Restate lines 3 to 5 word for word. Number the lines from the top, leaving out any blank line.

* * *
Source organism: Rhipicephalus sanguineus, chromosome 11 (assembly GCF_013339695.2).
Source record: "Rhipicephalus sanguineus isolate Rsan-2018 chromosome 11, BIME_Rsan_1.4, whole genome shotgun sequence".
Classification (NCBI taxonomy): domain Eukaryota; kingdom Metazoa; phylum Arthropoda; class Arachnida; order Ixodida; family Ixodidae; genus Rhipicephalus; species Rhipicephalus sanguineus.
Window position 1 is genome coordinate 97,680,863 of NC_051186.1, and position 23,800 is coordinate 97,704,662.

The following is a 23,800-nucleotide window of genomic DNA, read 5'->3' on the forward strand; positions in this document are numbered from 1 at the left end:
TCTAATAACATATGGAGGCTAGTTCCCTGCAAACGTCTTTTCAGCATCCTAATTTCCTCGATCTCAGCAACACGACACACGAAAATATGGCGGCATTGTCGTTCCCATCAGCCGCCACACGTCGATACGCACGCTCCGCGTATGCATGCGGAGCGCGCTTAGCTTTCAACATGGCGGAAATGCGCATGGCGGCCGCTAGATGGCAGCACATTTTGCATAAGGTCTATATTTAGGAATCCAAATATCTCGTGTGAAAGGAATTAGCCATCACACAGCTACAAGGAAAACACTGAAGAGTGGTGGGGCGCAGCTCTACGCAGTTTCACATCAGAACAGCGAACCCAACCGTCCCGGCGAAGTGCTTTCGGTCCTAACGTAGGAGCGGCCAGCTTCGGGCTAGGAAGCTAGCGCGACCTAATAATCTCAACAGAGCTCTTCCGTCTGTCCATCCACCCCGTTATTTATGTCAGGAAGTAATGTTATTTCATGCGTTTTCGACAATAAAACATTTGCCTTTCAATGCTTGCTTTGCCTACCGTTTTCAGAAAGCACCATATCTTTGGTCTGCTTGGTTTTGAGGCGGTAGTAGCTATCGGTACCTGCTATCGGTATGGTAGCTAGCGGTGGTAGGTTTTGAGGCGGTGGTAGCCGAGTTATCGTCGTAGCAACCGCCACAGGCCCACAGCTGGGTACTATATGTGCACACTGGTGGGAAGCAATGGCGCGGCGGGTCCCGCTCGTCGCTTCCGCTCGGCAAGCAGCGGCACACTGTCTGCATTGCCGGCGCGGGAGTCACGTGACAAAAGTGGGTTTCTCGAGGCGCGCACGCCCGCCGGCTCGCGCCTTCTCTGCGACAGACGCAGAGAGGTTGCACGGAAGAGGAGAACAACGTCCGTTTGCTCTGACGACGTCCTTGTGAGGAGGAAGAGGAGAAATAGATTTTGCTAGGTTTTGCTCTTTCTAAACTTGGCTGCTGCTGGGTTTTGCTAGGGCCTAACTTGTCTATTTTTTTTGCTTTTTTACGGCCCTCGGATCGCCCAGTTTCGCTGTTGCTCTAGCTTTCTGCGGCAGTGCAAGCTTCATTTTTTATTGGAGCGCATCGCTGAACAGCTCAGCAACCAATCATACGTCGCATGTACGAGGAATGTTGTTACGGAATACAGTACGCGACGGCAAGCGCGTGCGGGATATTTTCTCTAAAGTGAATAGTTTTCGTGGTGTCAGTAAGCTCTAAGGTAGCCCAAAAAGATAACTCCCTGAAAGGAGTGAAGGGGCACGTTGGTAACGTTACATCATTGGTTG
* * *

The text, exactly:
Classification (NCBI taxonomy): domain Eukaryota; kingdom Metazoa; phylum Arthropoda; class Arachnida; order Ixodida; family Ixodidae; genus Rhipicephalus; species Rhipicephalus sanguineus.
Window position 1 is genome coordinate 97,680,863 of NC_051186.1, and position 23,800 is coordinate 97,704,662.

The following is a 23,800-nucleotide window of genomic DNA, read 5'->3' on the forward strand; positions in this document are numbered from 1 at the left end: